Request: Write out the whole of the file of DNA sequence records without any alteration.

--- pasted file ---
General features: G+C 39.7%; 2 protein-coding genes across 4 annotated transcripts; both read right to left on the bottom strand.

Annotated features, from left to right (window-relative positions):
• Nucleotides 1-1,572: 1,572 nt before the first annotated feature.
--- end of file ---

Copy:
General features: G+C 39.7%; 2 protein-coding genes across 4 annotated transcripts; both read right to left on the bottom strand.

Annotated features, from left to right (window-relative positions):
• Nucleotides 1-1,572: 1,572 nt before the first annotated feature.